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Fipronil toxicosis in rabbits
At one time, veterinary spot-on topical fipronil formulations for dogs and cats were recommended for extralabel use in rabbits, but no more. Exposure to these products can cause life-threatening signs in rabbits.
GETTY IMAGESFipronil is a phenylpyrazole insecticide used to control a variety of insects such as ants, beetles, cockroaches, fleas, ticks and termites. It comes in a variety of formulations: topical, spray, dust and bait. This article focuses on the topical spot-on product labeled for use in dogs and cats.
When this product initially debuted, published, extralabel dosing recommendations for fipronil were used successfully in rabbits,1,2 but subsequently, extralabel administration in rabbits has become contraindicated due to toxicity concerns.2,3
Pharmacokinetics and metabolism
Dermal absorption of topically applied fipronil in rabbits is low at 0.07%. Oral absorption is higher at 30% to 50% of the ingested dose and is possible if the rabbit licks the product off after topical application.4 Fipronil is detected on the hair and superficial skin layers but not in the dermis or hypodermis.5 It accumulates in the sebaceous gland and then is released by the follicular ducts.
Mechanism of action
Fipronil blocks GABA receptors in the central nervous system, which leads to the prevention of chloride ion uptake and results in excessive central nervous system stimulation and death. Fipronil exhibits a greater affinity for binding insect GABA receptors than for binding mammalian GABA receptors, resulting in a wide margin of safety for most mammals while still causing death to insects.4
The no observed adverse effect level (NOAEL) for rabbits is 5 mg/kg/day when applied topically.4 Topically applied fipronil is classified as moderately toxic for rabbits.6 The dermal LD50 for rabbits is 354 mg/kg.6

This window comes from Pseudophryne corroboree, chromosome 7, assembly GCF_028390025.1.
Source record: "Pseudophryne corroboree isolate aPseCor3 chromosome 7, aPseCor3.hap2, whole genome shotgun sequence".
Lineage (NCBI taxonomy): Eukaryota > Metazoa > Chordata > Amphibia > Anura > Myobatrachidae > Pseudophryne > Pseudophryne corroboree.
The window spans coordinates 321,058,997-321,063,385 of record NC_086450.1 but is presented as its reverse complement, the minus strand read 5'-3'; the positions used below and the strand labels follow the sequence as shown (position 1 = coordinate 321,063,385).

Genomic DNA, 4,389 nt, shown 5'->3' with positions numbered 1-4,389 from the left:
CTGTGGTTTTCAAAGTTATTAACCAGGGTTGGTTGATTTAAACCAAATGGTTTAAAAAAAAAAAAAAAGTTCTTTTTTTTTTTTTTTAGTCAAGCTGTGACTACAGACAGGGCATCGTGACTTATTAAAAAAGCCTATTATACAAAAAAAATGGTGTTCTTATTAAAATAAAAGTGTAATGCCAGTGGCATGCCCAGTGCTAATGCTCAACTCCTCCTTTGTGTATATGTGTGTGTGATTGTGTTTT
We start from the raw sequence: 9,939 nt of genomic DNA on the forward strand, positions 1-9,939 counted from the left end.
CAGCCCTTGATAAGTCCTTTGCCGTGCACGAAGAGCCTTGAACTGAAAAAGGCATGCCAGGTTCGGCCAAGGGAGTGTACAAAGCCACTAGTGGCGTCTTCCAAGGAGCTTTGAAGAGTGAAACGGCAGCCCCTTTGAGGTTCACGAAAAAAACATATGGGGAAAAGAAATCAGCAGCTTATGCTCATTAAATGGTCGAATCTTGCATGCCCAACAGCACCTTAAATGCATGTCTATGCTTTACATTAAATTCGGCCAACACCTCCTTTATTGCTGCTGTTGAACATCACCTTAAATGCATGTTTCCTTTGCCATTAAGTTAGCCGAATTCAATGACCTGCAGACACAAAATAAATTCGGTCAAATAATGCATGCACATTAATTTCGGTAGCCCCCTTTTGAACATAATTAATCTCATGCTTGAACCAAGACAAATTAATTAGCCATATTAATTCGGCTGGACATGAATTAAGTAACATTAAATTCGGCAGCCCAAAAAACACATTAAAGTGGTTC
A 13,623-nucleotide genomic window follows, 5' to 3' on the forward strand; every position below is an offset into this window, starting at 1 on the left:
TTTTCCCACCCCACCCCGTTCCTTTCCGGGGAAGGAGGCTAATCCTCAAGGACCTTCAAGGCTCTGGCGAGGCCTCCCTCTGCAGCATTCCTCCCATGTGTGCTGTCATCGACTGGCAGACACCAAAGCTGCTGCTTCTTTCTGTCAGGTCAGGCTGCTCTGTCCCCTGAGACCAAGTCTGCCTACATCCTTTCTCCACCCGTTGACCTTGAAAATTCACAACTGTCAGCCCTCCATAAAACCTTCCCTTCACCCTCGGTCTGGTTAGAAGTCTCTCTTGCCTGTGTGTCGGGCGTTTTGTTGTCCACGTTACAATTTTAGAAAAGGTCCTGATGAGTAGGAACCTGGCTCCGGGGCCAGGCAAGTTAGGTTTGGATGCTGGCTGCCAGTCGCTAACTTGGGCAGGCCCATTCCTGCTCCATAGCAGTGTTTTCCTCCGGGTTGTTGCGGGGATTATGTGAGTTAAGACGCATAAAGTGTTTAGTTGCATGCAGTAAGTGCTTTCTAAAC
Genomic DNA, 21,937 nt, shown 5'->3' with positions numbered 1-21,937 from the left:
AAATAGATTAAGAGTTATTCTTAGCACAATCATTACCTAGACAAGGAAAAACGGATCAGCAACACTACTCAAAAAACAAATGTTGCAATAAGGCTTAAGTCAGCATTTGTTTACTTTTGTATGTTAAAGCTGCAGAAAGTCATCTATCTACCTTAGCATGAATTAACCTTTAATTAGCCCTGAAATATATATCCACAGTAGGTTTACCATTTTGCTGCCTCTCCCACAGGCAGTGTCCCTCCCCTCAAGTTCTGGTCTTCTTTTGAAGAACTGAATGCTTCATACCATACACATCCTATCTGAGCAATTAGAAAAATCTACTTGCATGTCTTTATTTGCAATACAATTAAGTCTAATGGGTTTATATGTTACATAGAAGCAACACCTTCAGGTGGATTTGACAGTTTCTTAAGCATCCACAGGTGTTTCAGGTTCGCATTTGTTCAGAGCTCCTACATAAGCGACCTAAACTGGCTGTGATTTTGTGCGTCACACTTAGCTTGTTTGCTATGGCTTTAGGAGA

In one study, 10 mg/kg/day of fipronil applied topically to rabbits for 21 days caused decreases in mean body weight, weight gain and food consumption.4 Other studies have shown that dermal dosing in rabbits causes hypersalivation, tremors, hyperactivity, diarrhea, emaciation and death.6 Delays in the appearance of signs were noted in these studies. Seizures were not seen until three to nine days after exposure, and death often occurred 11 to 14 days after exposure.6 Young rabbits have been reported to be more sensitive to the effects of fipronil than older rabbits are.3,7
ASPCA Animal Poison Control Center data
A review of the ASPCA Animal Poison Control Center's toxicology database from 2003 to 2014 yielded 77 fipronil toxicosis cases involving rabbits.8 These cases involved exposure to a single agent (fipronil-containing spot-on products used extralabel, inappropriately or erroneously) and were assessed as medium- or high-suspect cases based on the history of exposure and clinical signs. Of the 77 rabbits, follow-up was not available for 49 (64%), treatment was still continuing in four (5%), a full recovery was noted in three (4%), and death or euthanasia was observed in 21 (27%).8
The most commonly reported clinical signs observed in this review were seizures, anorexia, lethargy, hypothermia, tremors, adipsia, ileus, agitation and hypersalivation (Table 1). The gastrointestinal signs and depression often, but not always, preceded the tremors and seizures.8
The onset of seizures was often markedly delayed from the exposure, starting as soon as a couple hours after exposure to as long as 20 days later (Table 2). In one case, mild seizures lasted several weeks.8
Monitor the patient's food and water intake, as anorexia and adipsia are common. Also monitor the patient for changes in body temperature, tremors and seizure activity.
Bathing the rabbit with liquid dishwashing detergent within 48 hours of the exposure will easily remove the fipronil.9 After 48 hours, bathing is probably minimally effective. Special care should be taken to keep the rabbit warm during and after bathing until its fur is fully dry.